Breakfast with the Mayor a hit
by Danny Wade
The second annual Breakfast with the Mayor was another success last Thursday morning. Sponsored by the Humboldt Chamber of Commerce, close to 100 people attended.
Mayor Marvin Sikes made a 30-minute presentation highlighting 2016 and what he expects this year for Humboldt.
The breakfast was held in the Humboldt Medical Center conference room. Chamber director Lee Williams welcomed the crowd. Rob DeLoach offered the invocation prior to opening up the buffet line. The buffet included fresh fruit, biscuits and gravy, cheesy hashbrowns, scrambled eggs and bacon.
As people were finishing up breakfast, Williams introduced Mayor Sikes. He said Sikes is Humboldt’s 34th mayor. Williams noted Sikes popularity by receiving 70-percent of the vote during the 2013 run-off election.
“I love my city and I’m proud to be your mayor,” Sikes said in his opening comments. “This means so much to me and to my family.”
“The city’s not going anywhere—it’s been here 150 years and will be here 150 years from now,” Sikes continued.
Sikes called Humboldt a team. He recognized several people in the audience including aldermen Donna Johnson, Don Graves and Leon McNeal, Fire Chief Chester Owens, Police Chief Rob Ellis, City Works’ Willie Reid, Parks & Rec’s Jeff Graves, city of Humboldt staff Valerie Hayes, Cindy Knott and Marquita Patterson, Municipal Airport’s Benny Miller, Library director Diane Wright, Senior Center director Archie Cox, city inspector John Morrison and code enforcer Jeanna Schellenberger.
“This is not me, it’s we”, Sikes said of his qualified staffs and department heads.
Sikes noted the great working relationship between the city, the schools, the chamber and the utility department.
“It’s been a good year,” Sikes said of 2016. “Our (property) tax rate is $3.04, the same it’s been. We have a budget and we keep within that budget.”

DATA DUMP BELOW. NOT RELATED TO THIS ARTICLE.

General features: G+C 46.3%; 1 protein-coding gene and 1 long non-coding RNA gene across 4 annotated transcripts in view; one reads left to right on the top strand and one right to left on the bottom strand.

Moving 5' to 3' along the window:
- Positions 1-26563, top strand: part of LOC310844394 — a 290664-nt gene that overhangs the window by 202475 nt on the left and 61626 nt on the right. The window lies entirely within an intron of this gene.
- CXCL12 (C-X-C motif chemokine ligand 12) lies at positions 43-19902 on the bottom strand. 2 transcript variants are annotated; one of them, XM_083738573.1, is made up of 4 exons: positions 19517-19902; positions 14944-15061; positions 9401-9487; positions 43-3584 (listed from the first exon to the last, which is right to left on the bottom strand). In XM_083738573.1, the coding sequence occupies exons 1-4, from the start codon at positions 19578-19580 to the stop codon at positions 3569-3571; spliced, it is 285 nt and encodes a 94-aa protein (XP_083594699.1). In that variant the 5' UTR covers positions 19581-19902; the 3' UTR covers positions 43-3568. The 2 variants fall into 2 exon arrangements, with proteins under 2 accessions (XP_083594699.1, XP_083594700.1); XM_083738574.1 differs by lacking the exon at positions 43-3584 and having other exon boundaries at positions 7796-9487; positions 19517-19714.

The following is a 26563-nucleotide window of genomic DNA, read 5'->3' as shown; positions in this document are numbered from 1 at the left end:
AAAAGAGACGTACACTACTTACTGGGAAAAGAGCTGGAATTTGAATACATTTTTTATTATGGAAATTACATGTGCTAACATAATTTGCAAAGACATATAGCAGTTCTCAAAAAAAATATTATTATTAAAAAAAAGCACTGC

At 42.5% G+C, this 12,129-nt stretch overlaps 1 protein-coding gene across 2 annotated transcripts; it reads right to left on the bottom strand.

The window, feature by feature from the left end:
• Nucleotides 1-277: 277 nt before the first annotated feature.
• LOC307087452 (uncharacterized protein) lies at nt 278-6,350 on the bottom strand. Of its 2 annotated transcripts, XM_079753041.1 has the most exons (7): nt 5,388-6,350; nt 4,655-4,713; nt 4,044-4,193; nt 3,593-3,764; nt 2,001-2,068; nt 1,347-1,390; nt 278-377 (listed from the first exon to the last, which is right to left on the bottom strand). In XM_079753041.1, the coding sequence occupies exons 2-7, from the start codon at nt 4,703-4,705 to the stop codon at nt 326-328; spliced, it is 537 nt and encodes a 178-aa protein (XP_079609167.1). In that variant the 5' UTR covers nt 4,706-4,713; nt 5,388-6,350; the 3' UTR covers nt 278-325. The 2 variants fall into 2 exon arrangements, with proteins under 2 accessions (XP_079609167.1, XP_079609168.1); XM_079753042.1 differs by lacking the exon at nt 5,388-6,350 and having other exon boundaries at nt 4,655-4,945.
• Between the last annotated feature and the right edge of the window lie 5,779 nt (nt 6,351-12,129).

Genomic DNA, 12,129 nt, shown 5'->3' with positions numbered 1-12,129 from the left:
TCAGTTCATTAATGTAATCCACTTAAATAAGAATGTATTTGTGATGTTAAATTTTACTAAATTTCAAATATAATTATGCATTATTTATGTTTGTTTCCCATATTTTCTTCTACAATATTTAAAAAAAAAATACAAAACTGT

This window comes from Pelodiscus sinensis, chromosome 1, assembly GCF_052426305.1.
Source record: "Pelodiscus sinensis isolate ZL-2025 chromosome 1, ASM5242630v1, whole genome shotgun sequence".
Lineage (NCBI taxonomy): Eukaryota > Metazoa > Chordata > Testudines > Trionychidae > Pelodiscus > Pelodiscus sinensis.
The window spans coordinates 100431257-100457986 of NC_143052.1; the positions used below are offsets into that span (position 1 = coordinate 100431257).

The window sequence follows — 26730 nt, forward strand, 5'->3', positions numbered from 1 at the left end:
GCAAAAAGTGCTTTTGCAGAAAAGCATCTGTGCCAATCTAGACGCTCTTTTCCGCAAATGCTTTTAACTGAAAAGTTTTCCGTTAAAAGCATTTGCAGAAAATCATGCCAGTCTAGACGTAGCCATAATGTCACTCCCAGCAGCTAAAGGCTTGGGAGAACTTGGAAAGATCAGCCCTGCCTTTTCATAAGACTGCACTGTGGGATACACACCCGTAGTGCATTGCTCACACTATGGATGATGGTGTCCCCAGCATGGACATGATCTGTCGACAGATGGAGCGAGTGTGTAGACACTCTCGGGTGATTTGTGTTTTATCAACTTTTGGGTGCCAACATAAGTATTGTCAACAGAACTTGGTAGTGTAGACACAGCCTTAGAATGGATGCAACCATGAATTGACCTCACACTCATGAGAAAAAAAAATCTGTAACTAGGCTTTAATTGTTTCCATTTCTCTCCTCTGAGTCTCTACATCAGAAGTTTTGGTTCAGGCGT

Mayor Sikes said the $1.2 million airport project was complete and more updates are in the works. He would like to see more people using Humboldt’s airport.
The city has cleaned up and torn down old buildings the city owned but that has slowed. He’s talking with property owners attempting to get them to clean up their buildings and lots.
The upstairs loft at Fire Station #1 on Main Street has been remodeled to include bedrooms and a den area for the firemen’s home away from home.
Restrooms at the library were updated and are now ADA compliant.
“We’ve seen an upswing in business licenses,” Sikes told the crowd. “We issued 45 new licenses in 2016. There are seven or eight new businesses on East End Drive and new ones on Main Street.”
Sikes said Humboldt had around $160 million in retail sales last year, half of that coming from Walmart.
“People wanting to come to Humboldt and open a business—if you give good service and have a good product, you can have a piece of that,” Sikes said of a good retail climate.
Sikes said he was proud to get the lawsuit with Three Way settled after 14 years. He welcomed Three Way’s residents back to shop and eat in Humboldt.
Even though it’s not a Humboldt project per say, the Gibson County Industrial Park is right at the city’s doorstep. Sikes said there has already been one prospect already this year. He believes it’s a matter of time before an industry selects the site. Sikes called Gibson County Industrial Park the best site between here and Memphis, including the Memphis Area Mega Site, which is 4,000 acres. Sikes thinks that site is too large for what many companies are looking for.
The mayor said Phase II of downtown renovation project is underway, on N. 14th Ave. from Main Street to Osborne St. Sikes hopes to begin the process for Phase III later this year that will include S. 14th Ave.
A state grant will fund improvements at the Main St. and Chere Carol intersection. Sikes noted there have been accidents there and believes this work is needed.
Looking into 2017, Sikes has a bucket list of things to do.
Sikes hopes to purchase new police cars and new equipment for the fire department as well.
He has plans to remove several abandoned signs and signposts along East End Drive and 22nd Ave. that are cluttering up properties. The city did a similar project along Central Ave. last year, which looks much better, Sikes says.
“I work hard for you. I love my job,” Sikes told the crowd. “We much keep planting positive seeds.”